[¶12] "Contractual rights to receive money payments" are considered available assets and there is a presumption that the holder's interest in contractual rights to receive money payments is saleable without working an undue hardship. N.D. Admin. Code § 75-02-02.1-30(1) and (2). The presumption may be rebutted by evidence demonstrating that the contractual rights are not saleable without working an undue hardship. N.D. Admin. Code § 75-02-02.1-30(2). "Property which is not saleable without working an undue hardship" is defined as "property which the owner has made a good-faith effort to sell which has produced no buyer willing to pay an amount equaling or exceeding seventy-five percent of the property's fair market value." N.D. Admin. Code § 75-02-02.1-01(23). Under N.D. Admin. Code § 75-02-02.1-01(12), a "[g]ood-faith effort to sell" is defined as "an honest effort to sell in a manner which is reasonably calculated to induce a willing buyer to believe that the property offered for sale is actually for sale at a fair price" and "includes, at a minimum, making the offer at a price based on . . . [a] method which produces an accurate reflection of fair market value." A good-faith effort to sell also includes offering the property for sale "[t]o the regular market for such property, if any regular market exists." N.D. Admin. Code § 75-02-02.1-01(12)(b).
[¶13] In Estate of Gross, 2004 ND 190, ¶ 16, 687 N.W.2d 460, this Court held monthly payments from an annuity are a holder's interest in a contractual right to receive money payments within the meaning of N.D. Admin. Code § 75-02-02.1-30(1) and (2). The institutionalized spouse in that case entered a nursing home in June 2002 and his community spouse purchased a nonassignable $150,000 annuity in July 2002, which was designed to provide her 60 monthly payments beginning in August 2002. Estate of Gross, at ¶¶ 2-3. The institutionalized spouse's September 2002 application for Medicaid benefits was denied because Logan County Social Services concluded his countable assets included the nonassignable annuity and the total of those assets exceeded his personal exemption and the community spouse's asset allowance. Id. The institutionalized spouse's estate argued that the Department erred in treating the income stream and the annuity itself as distinct and separate from each other, and because the annuity was not assignable, the income stream from the annuity could not be sold. Id. at ¶ 14. We rejected this argument:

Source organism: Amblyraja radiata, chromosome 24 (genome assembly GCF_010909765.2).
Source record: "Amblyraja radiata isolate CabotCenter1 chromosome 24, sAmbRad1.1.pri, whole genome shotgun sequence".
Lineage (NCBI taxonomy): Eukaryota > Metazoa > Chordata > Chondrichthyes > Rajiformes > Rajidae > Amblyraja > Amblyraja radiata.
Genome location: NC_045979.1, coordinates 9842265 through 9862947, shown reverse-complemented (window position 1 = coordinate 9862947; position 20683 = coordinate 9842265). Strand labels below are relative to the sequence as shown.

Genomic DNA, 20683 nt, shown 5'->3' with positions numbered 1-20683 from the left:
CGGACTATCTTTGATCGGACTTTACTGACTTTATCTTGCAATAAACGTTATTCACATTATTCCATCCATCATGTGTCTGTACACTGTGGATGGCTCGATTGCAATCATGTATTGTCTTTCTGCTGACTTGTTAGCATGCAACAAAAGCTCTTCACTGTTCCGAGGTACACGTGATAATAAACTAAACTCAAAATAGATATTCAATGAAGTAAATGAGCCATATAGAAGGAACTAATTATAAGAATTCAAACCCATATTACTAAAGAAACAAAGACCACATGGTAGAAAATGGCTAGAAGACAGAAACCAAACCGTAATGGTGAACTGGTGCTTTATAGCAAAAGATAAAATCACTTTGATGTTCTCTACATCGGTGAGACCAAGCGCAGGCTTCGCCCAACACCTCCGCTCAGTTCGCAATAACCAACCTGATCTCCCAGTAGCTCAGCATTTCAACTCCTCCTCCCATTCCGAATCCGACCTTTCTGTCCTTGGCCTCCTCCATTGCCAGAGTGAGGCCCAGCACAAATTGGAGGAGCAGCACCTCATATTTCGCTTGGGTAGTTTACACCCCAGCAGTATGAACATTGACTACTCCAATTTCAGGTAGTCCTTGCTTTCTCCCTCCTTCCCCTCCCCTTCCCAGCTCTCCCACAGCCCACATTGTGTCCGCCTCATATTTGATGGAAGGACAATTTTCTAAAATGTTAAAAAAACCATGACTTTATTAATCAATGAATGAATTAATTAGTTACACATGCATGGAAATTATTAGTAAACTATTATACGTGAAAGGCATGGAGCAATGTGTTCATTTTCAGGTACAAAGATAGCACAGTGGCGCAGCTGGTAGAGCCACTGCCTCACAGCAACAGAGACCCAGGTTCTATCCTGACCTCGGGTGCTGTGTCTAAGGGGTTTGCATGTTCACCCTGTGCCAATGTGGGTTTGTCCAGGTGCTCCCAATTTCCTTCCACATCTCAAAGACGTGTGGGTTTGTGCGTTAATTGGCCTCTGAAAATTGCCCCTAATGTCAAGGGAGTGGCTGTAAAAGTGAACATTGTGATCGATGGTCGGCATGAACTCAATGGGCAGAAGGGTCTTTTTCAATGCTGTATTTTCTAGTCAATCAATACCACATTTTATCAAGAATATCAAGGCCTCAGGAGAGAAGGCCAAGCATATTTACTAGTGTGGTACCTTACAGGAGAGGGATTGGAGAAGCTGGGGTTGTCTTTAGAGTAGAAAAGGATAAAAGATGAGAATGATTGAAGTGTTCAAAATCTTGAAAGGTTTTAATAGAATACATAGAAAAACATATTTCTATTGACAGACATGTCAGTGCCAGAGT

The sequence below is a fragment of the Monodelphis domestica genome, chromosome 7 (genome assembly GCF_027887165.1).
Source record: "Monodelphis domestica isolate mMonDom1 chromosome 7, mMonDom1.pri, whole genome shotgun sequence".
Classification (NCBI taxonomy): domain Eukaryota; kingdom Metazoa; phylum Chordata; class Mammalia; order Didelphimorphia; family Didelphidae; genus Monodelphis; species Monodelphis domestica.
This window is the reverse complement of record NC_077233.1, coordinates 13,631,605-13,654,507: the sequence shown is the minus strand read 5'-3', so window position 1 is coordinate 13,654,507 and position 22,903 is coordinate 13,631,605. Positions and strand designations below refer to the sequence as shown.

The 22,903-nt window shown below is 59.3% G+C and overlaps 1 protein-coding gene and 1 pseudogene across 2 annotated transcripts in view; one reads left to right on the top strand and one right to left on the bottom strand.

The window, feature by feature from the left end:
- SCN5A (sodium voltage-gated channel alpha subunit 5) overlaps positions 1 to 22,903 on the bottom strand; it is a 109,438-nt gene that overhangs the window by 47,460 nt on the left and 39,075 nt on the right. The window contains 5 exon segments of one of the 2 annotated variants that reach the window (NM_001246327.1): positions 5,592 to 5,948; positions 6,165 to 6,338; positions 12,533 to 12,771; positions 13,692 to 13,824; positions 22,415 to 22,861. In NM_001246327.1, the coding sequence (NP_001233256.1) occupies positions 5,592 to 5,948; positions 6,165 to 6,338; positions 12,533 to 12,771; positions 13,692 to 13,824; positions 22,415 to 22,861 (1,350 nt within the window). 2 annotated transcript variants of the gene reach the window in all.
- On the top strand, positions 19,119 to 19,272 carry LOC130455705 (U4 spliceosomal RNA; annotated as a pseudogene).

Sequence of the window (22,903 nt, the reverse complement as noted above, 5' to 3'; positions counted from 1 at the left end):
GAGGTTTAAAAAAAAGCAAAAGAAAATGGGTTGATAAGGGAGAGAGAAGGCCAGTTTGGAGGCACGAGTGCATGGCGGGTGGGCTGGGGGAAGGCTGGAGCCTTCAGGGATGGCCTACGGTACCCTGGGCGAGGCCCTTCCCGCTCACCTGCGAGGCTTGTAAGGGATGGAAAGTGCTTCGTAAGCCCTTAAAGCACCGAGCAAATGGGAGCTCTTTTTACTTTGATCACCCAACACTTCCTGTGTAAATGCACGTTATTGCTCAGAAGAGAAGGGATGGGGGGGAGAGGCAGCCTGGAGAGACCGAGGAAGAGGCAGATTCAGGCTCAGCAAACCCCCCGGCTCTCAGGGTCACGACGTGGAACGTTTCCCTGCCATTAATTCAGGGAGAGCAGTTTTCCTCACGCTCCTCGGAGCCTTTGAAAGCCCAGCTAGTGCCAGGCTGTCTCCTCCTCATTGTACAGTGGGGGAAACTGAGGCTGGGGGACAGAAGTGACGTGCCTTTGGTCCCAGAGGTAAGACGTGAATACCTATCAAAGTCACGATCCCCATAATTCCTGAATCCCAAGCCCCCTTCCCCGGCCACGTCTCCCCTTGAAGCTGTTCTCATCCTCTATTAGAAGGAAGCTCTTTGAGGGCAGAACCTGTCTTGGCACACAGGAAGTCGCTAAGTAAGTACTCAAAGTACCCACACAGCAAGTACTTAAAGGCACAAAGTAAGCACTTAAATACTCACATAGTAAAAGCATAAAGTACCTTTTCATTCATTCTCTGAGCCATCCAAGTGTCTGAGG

An annuity is "a payment of a fixed sum of money at regular intervals of time," see Webster's New World Dictionary 56 (2nd Coll. Ed. 1980), which parallels the administrative regulation that a contractual right to receive money payments is an available asset. See N.D. Admin. Code § [75-02-02.1-30(1)]. Although the annuity itself was not assignable, Julia Gross was designated as the owner and the payee of the annuity, and the annuity authorized her to "change the Payee at any time." Although the Estate argues the change of payee issue was not raised below, that issue was contemplated by Nordwall's [the Department's Director for Economic Assistance Policy] testimony that there was a market for the monthly payments from the annuity. According to Nordwall, there was a market for the monthly payments or income stream from the annuity, and the Estate has cited no other provisions in the annuity that would preclude a separate sale of those payments.Id. at ¶ 15.
[¶14] We also concluded a preponderance of the evidence supported the Department's finding that the community spouse failed to make a good-faith effort to sell the monthly payments from the annuity. Estate of Gross, at ¶ 1. Although the estate had presented evidence that there were no buyers for the annuity because it was nonassignable, a Department representative and an employee of the company that issued the annuity testified there was a secondary market for the sale of monthly payments from the annuity. Id. at ¶ 12. Because the estate offered only the annuity contract itself for sale, rather than the contractual rights to receive money payments or the stream of income from the annuity, we concluded the Department's finding that the community spouse did not make a good-faith effort to sell the monthly payments from the annuity was supported by a preponderance of the evidence. Id. at ¶¶ 13, 16.